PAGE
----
James D. Bruce, professor of electrical engineering, had to be persuaded 20 years ago that assuming responsibility for MIT's computer operations was a good career move.
Last Wednesday, when he announced his retirement as vice president for information systems ( IS ), he described his job during that time as "the most exciting thing I have done in my professional career." His retirement becomes effective June 30.
"In these 20 years, we've seen computing at MIT go from mainframes and time-shared minicomputers numbering considerably less than 100 to something like 30,000 network-attached devices on the campus," Bruce said at the IS Forum in making the announcement. "In 1983, there was no campus network; it came later. Today, none of us could think of not having essentially ubiquitous network connectivity; in fact, we only notice the network when it's not available."
Bruce noted that computing a decade from now will be as different as computing today is from what it was a decade ago. "The challenge," he said, "is what we will do with these new capabilities."
"Jim Bruce has worked tirelessly to establish MIT's ubiquitous and essential IT [information technology] environment," President Charles M. Vest said. "He also is looked to as a leader of our national university computing community, having played an essential role in key developments such as Internet2. We will miss him as a senior administrator and member of the Academic Council."
Dean for Undergraduate Education Robert P. Redwine, professor of physics, will chair the search committee for Bruce's successor. Other members to be appointed by Executive Vice President John R. Curry and Provost Robert A. Brown will be drawn from across the Institute and will include representatives from IS.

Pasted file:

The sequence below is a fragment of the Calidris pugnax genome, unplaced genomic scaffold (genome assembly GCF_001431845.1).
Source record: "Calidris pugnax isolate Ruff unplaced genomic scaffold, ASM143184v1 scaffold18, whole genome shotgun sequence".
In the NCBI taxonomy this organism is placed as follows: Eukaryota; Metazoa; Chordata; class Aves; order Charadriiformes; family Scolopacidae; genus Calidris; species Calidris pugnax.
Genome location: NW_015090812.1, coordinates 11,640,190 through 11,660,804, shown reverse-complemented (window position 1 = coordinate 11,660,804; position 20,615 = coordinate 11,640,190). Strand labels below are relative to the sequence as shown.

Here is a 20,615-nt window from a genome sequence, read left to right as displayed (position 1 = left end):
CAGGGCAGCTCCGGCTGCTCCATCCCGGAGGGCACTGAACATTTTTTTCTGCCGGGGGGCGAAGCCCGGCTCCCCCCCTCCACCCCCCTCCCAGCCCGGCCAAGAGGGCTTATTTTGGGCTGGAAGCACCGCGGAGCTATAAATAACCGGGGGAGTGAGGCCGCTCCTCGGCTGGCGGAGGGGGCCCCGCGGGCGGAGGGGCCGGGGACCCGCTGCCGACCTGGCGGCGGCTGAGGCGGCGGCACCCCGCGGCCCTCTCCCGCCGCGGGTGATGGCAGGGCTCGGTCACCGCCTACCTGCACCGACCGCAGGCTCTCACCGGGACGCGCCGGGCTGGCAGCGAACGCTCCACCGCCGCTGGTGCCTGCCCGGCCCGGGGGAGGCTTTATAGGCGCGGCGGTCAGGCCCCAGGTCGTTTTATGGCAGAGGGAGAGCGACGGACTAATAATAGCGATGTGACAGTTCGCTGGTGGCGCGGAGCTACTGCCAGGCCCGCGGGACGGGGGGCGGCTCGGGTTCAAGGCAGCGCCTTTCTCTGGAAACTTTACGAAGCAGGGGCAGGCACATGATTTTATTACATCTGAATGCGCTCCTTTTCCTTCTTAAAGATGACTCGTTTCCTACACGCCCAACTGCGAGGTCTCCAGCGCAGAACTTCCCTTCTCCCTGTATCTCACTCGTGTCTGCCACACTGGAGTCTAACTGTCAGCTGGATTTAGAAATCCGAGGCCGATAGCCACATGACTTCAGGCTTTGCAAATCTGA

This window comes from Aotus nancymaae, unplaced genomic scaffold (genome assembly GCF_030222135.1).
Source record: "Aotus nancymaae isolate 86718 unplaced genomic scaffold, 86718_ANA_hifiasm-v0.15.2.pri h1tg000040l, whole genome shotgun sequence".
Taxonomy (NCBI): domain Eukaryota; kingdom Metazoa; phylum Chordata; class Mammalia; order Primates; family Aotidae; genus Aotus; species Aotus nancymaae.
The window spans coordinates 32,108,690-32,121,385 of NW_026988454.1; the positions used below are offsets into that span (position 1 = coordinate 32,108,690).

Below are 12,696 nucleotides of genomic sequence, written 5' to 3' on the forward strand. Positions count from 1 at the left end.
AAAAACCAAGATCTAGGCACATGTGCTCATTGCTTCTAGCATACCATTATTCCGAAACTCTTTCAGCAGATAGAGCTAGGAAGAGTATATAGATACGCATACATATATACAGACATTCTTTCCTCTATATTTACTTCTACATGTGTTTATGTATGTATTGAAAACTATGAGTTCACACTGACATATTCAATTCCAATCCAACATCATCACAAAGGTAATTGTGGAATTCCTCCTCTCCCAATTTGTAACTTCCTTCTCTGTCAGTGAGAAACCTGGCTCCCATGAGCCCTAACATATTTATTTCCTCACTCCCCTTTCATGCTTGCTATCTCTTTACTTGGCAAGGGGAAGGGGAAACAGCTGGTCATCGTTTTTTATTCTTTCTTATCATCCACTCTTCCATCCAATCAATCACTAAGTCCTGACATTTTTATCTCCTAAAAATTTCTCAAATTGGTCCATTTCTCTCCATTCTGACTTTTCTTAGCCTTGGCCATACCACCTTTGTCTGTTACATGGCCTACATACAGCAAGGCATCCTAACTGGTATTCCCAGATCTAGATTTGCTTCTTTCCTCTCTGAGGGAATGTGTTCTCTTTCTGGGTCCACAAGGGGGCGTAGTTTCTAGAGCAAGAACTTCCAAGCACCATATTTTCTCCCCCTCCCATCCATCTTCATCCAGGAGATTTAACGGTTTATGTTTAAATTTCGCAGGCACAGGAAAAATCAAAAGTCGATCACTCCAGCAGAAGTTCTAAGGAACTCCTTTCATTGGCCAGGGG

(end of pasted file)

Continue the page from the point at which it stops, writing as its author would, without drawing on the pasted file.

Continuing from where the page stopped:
"From the Athena Project to pioneering installation of business enterprise software to his role in Internet2, Jim Bruce is known for his leadership in information technology among universities and beyond. We will miss him, but always with the knowledge that he will be there to help with the knotty problems if we ask," Curry said.
Bruce, a graduate of Lamar State College of Technology in his native Texas, received the S.M. from MIT in 1960 and the Sc.D. in 1964. He joined the faculty in 1964 and became associate professor four years later. He was promoted to full professor in 1973.
Bruce was executive officer of electrical engineering and computer science from 1969-71, when he became associate dean of the School of Engineering and served as its dean in 1977-78. The next year, he was appointed director of the Industrial Liaison Program. In this role, he guided the expansions of programs with companies in the Far East, Europe and Latin America. He was appointed director of Information Systems in 1983 and vice president three years later.
From 1972-77, Bruce and his family were senior faculty in residence at Burton-Conner House. He received the Gordon Y Billard Award in 1978 for "untiring contributions to MIT in administration, engineering education and devotion to students."
A decade ago, Bruce was instrumental in the formation of NEARnet, the initial academic and research network for the New England states. He was a founding member of the board of trustees of the Consortium for Scientific Computing, which operated the John von Neumann Center, one of the original National Science Foundation supercomputer facilities. From 1999 to April 2002, he chaired the Network Planning and Policy Advisory Committee for Internet2, and was a member of the board of trustees for the University Corporation for Advanced Internet Development.
Bruce is an active member of Park Street Church, where he serves in many capacities. He and his wife Eleanor live in Lexington. They have three children and nine grandchildren.
A version of this article appeared in MIT Tech Talk on December 11, 2002.